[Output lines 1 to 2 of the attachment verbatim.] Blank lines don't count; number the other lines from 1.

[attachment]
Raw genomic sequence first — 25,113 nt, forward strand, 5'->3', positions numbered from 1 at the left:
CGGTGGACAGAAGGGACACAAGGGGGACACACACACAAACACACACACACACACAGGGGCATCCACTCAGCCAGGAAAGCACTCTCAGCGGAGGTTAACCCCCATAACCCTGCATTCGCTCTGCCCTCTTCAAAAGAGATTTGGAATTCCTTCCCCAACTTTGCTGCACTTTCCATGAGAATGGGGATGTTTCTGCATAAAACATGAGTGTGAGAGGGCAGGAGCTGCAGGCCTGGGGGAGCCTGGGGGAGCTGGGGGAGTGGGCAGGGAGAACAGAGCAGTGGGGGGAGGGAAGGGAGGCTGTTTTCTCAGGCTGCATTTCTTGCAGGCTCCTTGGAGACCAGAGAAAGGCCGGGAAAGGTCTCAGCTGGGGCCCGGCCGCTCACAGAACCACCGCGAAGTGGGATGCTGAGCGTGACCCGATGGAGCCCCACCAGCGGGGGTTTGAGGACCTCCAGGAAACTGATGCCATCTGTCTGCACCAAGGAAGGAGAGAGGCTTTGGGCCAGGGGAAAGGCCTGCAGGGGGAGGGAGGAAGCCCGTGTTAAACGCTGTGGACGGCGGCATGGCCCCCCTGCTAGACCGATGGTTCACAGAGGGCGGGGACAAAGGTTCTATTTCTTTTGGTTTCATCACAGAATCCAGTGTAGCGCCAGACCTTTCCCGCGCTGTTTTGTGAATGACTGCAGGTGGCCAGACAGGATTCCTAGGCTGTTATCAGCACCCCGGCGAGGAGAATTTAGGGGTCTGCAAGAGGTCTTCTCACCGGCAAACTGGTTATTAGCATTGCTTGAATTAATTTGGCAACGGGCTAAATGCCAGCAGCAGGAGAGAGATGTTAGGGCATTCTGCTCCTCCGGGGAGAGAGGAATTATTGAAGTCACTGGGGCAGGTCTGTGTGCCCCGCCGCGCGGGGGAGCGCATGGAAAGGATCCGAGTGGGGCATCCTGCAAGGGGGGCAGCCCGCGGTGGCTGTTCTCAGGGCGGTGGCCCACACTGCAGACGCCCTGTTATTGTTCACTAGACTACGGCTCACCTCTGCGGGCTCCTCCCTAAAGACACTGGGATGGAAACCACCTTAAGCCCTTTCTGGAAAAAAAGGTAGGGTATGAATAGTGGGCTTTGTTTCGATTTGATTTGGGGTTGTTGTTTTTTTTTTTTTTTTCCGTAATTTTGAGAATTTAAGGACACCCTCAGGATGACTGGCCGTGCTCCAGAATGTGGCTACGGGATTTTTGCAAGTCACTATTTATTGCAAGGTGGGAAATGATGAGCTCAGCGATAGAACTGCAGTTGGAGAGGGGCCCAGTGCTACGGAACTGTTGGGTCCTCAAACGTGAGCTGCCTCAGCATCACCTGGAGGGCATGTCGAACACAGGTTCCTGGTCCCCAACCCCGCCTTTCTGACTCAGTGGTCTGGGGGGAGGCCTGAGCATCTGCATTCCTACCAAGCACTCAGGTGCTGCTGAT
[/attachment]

Raw genomic sequence first — 25,113 nt, forward strand, 5'->3', positions numbered from 1 at the left:
CGGTGGACAGAAGGGACACAAGGGGGACACACACACAAACACACACACACACACAGGGGCATCCACTCAGCCAGGAAAGCACTCTCAGCGGAGGTTAACCCCCATAACCCTGCATTCGCTCTGCCCTCTTCAAAAGAGATTTGGAATTCCTTCCCCAACTTTGCTGCACTTTCCATGAGAATGGGGATGTTTCTGCATAAAACATGAGTGTGAGAGGGCAGGAGCTGCAGGCCTGGGGGAGCCTGGGGGAGCTGGGGGAGTGGGCAGGGAGAACAGAGCAGTGGGGGGAGGGAAGGGAGGCTGTTTTCTCAGGCTGCATTTCTTGCAGGCTCCTTGGAGACCAGAGAAAGGCCGGGAAAGGTCTCAGCTGGGGCCCGGCCGCTCACAGAACCACCGCGAAGTGGGATGCTGAGCGTGACCCGATGGAGCCCCACCAGCGGGGGTTTGAGGACCTCCAGGAAACTGATGCCATCTGTCTGCACCAAGGAAGGAGAGAGGCTTTGGGCCAGGGGAAAGGCCTGCAGGGGGAGGGAGGAAGCCCGTGTTAAACGCTGTGGACGGCGGCATGGCCCCCCTGCTAGACCGATGGTTCACAGAGGGCGGGGACAAAGGTTCTATTTCTTTTGGTTTCATCACAGAATCCAGTGTAGCGCCAGACCTTTCCCGCGCTGTTTTGTGAATGACTGCAGGTGGCCAGACAGGATTCCTAGGCTGTTATCAGCACCCCGGCGAGGAGAATTTAGGGGTCTGCAAGAGGTCTTCTCACCGGCAAACTGGTTATTAGCATTGCTTGAATTAATTTGGCAACGGGCTAAATGCCAGCAGCAGGAGAGAGATGTTAGGGCATTCTGCTCCTCCGGGGAGAGAGGAATTATTGAAGTCACTGGGGCAGGTCTGTGTGCCCCGCCGCGCGGGGGAGCGCATGGAAAGGATCCGAGTGGGGCATCCTGCAAGGGGGGCAGCCCGCGGTGGCTGTTCTCAGGGCGGTGGCCCACACTGCAGACGCCCTGTTATTGTTCACTAGACTACGGCTCACCTCTGCGGGCTCCTCCCTAAAGACACTGGGATGGAAACCACCTTAAGCCCTTTCTGGAAAAAAAGGTAGGGTATGAATAGTGGGCTTTGTTTCGATTTGATTTGGGGTTGTTGTTTTTTTTTTTTTTTTCCGTAATTTTGAGAATTTAAGGACACCCTCAGGATGACTGGCCGTGCTCCAGAATGTGGCTACGGGATTTTTGCAAGTCACTATTTATTGCAAGGTGGGAAATGATGAGCTCAGCGATAGAACTGCAGTTGGAGAGGGGCCCAGTGCTACGGAACTGTTGGGTCCTCAAACGTGAGCTGCCTCAGCATCACCTGGAGGGCATGTCGAACACAGGTTCCTGGTCCCCAACCCCGCCTTTCTGACTCAGTGGTCTGGGGGGAGGCCTGAGCATCTGCATTCCTACCAAGCACTCAGGTGCTGCTGAT